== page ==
WAR, What is it Good For?

Welcome back to Strictly Standard, friends.  It has been a hot minute. Sorry for leaving everyone in the lurch there; I went AFK without notice. Life got busy and threw me a curveball, and I just couldn’t keep up with the weekly column on top of family and work obligations. My full apologies, and as I reboot the series, I hope to be able to keep a consistent cadence of releases for you.

With that said, I wanted to briefly touch on what we’ve missed. Autumn Burchett won the inaugural Mythic Championship in Cleveland, Ohio with Mono Blue Tempo. A phenomenal victory, not only for Autumn, but for the LGBTQ community as well. Magic’s first ever non-male “Pro Tour” (or equivalent) champion. All of the congratulations goes to Autumn for this monumental achievement.  Autumn has also been invited to join the MPL, a curated group of streamers and content producers. And in unconfirmed but seemingly related news (at least the timing of things would corroborate), Owen Turtenwald has completely disappeared from the face of the Earth… Also, The Mythic Invitational at PAX East crowned Andrea Mengucci as the winner of the largest single prize in Magic history. Even though the “best-of-3-with-two-potentially-different-decks-selected-at-random” format wasn’t a huge success, the promotion behind the tournament and the subsequent record smashing peak of approximately 149,000 viewers would suggest that Arena is a massive success.

Moving to the meat of this article, I would like to kick off the rebranding of the Strictly Standard series with a Top-10 countdown of the cards I predict will impact Standard over the next 3 months.


But what is a top-10 list without an honorable mention section? Nothing!

Honorable Mention:

There are many cards that demand attention, but I’ll give the honor to a card that brings with it a turn 3 combo kill!  Meet Dreadhorde Butcher. Drop this guy on turn 2, swing for 1 and get a +1/+1 counter. Untap on turn 3, cast Collision // Colossus giving him +4/+2, then swing in for 6 damage and get another counter. Then cast Thud sacrificing the Butcher, dealing 7 damage from Thud plus another 7 from the Dreadhorde Butcher‘s death trigger.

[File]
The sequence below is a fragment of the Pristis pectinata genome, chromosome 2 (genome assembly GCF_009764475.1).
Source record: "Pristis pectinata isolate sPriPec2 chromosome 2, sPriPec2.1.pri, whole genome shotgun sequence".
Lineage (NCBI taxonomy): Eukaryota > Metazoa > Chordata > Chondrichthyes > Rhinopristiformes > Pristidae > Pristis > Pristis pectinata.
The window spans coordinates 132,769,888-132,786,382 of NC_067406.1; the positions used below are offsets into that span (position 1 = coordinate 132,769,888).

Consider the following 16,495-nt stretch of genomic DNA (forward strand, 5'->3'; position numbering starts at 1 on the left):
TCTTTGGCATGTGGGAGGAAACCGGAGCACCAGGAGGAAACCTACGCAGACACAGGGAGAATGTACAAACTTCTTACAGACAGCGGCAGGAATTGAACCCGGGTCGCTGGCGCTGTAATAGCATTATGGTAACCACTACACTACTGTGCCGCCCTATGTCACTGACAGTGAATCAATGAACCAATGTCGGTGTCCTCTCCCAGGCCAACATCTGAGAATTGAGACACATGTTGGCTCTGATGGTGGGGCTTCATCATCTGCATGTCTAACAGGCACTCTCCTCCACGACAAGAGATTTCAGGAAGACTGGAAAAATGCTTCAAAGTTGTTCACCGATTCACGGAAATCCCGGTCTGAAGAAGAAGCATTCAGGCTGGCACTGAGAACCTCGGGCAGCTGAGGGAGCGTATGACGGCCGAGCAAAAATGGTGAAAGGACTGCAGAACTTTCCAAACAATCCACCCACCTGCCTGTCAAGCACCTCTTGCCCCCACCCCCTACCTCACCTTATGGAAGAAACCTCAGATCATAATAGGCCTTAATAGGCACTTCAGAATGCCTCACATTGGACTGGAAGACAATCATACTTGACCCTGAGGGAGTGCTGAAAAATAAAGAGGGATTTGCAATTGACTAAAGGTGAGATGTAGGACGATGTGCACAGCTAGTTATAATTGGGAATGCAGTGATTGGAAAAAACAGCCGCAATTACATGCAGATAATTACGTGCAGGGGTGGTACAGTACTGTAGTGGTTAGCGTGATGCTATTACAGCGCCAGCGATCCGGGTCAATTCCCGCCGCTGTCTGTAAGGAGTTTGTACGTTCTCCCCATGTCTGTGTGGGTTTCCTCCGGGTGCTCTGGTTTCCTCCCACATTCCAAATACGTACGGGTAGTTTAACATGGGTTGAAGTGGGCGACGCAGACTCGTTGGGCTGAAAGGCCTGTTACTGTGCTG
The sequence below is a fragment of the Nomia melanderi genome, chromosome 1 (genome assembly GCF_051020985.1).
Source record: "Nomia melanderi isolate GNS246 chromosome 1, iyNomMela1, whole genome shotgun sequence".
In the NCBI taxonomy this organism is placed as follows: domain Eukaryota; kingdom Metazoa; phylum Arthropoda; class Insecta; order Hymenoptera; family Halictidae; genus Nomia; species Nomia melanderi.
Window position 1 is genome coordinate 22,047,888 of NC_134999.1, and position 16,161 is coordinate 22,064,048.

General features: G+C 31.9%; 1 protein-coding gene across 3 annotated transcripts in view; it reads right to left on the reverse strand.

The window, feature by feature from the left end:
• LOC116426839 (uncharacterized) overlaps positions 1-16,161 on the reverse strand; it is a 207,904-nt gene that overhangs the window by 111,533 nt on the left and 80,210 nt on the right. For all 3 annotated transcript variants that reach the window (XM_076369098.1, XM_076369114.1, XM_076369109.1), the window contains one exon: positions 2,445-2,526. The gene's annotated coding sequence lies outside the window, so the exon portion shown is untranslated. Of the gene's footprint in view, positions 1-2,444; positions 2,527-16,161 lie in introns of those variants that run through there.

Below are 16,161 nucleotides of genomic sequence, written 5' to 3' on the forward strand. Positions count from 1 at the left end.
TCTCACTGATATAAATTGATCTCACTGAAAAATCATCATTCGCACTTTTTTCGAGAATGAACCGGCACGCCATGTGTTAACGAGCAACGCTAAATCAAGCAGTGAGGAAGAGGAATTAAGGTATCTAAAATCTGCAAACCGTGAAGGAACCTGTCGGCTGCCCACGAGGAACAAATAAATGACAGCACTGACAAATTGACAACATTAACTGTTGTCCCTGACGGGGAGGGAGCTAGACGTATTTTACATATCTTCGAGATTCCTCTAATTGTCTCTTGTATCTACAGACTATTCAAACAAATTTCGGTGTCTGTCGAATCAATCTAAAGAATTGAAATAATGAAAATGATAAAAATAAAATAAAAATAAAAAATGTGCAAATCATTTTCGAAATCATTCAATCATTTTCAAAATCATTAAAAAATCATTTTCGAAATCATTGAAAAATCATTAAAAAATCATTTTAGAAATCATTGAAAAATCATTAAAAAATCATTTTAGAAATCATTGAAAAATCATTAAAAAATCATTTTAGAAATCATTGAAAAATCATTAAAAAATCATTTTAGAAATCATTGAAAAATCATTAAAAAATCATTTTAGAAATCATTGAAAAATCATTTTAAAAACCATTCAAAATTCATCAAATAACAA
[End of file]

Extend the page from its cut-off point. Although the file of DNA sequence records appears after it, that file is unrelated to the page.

10: God-Eternal Oketra

Possibly beginning a completely new archetype, God-Eternal Oketra has the potential to fuel an unstoppable value engine of snowballing tokens. This deck will operate differently than the current Selesnya builds in that you probably don’t want to be casting many March of the Multitude‘s or History of Benalia‘s, but who’s gonna argue with a free 4/4 coming along for the ride with your mana dorks?

9: Ral, Storm Conduit

Ral, Storm Conduit slots right in to an existing deck. And he brings along with him an infinite damage loop with cards that are already being played in that deck (I’m looking at you, Expansion). This fact alone is what propelled an otherwise underwhelming although reasonably costed Planeswalker into the #9 slot.

8: Finale of Promise

It doesn’t take much for Finale of Promise to start gaining rate. At X=3 you’re spending 5 Mana to get 6 Mana worth of effect. Getting a second use from Bedevil/Mortify + Beacon Bolt/Unmoored Ego (or first use if you happened to discard/mill them) in a control deck seems like the exact thing you want to be doing.

7: Chandra, Fire Artisan